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Tracking diurnal variation in photosynthetic down-regulation using low cost spectroscopic instrumentation.

van Leeuwen M, Kremens RL, van Aardt J - Sensors (Basel) (2015)

Bottom Line: The results demonstrate an excellent performance against a calibration standard (R2 = 0.9999) and at low light conditions.Radiance measurements over vegetation demonstrate a reversible reduction in green reflectance that was, however, seen in both the reference and signal wavebands.Effects of light quality, bidirectional scattering effects, and possible sensor artifacts on PRI are discussed.

View Article: PubMed Central - PubMed

Affiliation: Rochester Institute of Technology, Chester F. Carlson Center for Imaging Science, 54 Lomb Memorial Drive, Rochester, NY 14623, USA. vanleeuwen@cis.rit.edu.

ABSTRACT
Photosynthetic light-use efficiency (LUE) has gained wide interest as an input to modeling forest gross primary productivity (GPP). The photochemical reflectance index (PRI) has been identified as a principle means to inform LUE-based models, using airborne and satellite-based observations of canopy reflectance. More recently, low-cost electronics have become available with the potential to provide for dense in situ time-series measurements of PRI. A recent design makes use of interference filters to record light transmission within narrow wavebands. Uncertainty remains as to the dynamic range of these sensors and performance under low light conditions, the placement of the reference band, and methodology for reflectance calibration. This paper presents a low-cost sensor design and is tested in a laboratory set-up, as well in the field. The results demonstrate an excellent performance against a calibration standard (R2 = 0.9999) and at low light conditions. Radiance measurements over vegetation demonstrate a reversible reduction in green reflectance that was, however, seen in both the reference and signal wavebands. Time-series field measurements of PRI in a Douglas-fir canopy showed a weak correlation with eddy-covariance-derived LUE and a significant decline in PRI over the season. Effects of light quality, bidirectional scattering effects, and possible sensor artifacts on PRI are discussed.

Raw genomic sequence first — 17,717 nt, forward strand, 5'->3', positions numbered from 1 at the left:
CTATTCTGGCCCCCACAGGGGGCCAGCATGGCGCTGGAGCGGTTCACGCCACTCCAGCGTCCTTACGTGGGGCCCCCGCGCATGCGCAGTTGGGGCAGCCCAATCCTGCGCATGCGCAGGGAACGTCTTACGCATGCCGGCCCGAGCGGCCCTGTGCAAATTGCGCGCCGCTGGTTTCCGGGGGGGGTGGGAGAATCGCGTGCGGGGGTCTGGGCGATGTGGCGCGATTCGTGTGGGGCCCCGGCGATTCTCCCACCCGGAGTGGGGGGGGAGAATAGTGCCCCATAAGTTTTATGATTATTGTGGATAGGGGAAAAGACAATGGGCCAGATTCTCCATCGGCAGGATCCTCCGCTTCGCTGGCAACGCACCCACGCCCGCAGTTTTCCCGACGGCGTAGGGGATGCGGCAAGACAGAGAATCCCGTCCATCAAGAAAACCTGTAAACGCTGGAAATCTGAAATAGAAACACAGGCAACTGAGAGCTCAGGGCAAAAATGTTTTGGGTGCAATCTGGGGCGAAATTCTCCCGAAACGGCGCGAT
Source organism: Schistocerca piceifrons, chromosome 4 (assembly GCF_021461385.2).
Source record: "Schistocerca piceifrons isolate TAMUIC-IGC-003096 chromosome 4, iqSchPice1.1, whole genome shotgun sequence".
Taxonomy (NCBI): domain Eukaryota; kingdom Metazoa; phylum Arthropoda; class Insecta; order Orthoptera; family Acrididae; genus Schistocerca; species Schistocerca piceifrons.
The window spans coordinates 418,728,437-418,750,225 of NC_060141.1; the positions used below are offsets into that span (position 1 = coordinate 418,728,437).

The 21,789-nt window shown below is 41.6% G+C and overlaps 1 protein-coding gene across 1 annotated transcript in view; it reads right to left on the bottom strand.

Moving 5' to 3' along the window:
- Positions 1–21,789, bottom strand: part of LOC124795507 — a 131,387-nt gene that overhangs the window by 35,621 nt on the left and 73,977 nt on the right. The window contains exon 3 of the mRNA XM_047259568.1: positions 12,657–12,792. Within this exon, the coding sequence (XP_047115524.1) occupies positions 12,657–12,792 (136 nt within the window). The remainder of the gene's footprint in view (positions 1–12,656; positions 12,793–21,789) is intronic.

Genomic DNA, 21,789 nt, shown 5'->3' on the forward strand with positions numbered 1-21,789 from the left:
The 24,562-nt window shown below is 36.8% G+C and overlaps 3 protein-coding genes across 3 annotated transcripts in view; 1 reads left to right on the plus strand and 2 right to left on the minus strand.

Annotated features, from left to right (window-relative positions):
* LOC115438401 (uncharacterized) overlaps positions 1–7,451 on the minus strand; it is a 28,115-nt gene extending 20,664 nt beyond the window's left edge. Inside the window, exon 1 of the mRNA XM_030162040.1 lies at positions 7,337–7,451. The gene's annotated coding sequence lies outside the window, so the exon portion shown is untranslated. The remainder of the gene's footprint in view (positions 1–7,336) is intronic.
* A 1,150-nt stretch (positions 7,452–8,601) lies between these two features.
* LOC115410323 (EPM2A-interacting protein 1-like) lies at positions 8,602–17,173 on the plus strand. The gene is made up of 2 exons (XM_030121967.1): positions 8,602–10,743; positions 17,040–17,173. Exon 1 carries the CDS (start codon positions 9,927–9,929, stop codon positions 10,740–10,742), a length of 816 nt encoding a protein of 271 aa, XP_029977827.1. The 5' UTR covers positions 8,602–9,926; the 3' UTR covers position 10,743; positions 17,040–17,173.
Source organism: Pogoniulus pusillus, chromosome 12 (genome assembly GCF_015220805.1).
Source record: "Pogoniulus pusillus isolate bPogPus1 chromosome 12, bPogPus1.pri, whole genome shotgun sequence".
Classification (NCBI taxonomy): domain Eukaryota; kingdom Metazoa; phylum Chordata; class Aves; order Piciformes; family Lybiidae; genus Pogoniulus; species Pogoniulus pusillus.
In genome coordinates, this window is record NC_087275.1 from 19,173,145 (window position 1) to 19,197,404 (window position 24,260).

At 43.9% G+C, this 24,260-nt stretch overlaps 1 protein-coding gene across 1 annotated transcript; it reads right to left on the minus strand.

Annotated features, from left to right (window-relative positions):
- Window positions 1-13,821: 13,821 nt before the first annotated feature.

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Change of the photochemical reflectance index (PRI) over time. Two largest discrepancies between observations and model fit represent days with lengthy periods of low-light conditions in mornings that caused visible noise in PRI data. R2 = 0.8 would have been achieved by selecting a shorter time span, e.g., 10 a.m. to 2 p.m.
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sensors-15-10616-f011: Change of the photochemical reflectance index (PRI) over time. Two largest discrepancies between observations and model fit represent days with lengthy periods of low-light conditions in mornings that caused visible noise in PRI data. R2 = 0.8 would have been achieved by selecting a shorter time span, e.g., 10 a.m. to 2 p.m.

Mentions: In addition to correlations between LUE and PRI, trends in PRI over time were examined and exhibited a strong linear decrease in PRI over the period March to July (R2 = 0.6), shown in Figure 11. The two largest errors in the model fit were caused by days with a prolonged period of low-light conditions and for these days some visible noise was observed in the PRI data. Restricting the time-of-day selection between 10 a.m. and 2 p.m. improved the model fit to R2 = 0.8 (data not shown). The decrease in PRI is likely linked to phenological changes, including chlorophyll:carotenoid ratio changes [13] and growth, as well as changes in irradiation quality and sun angle effects that could not be further examined using the collected data sets.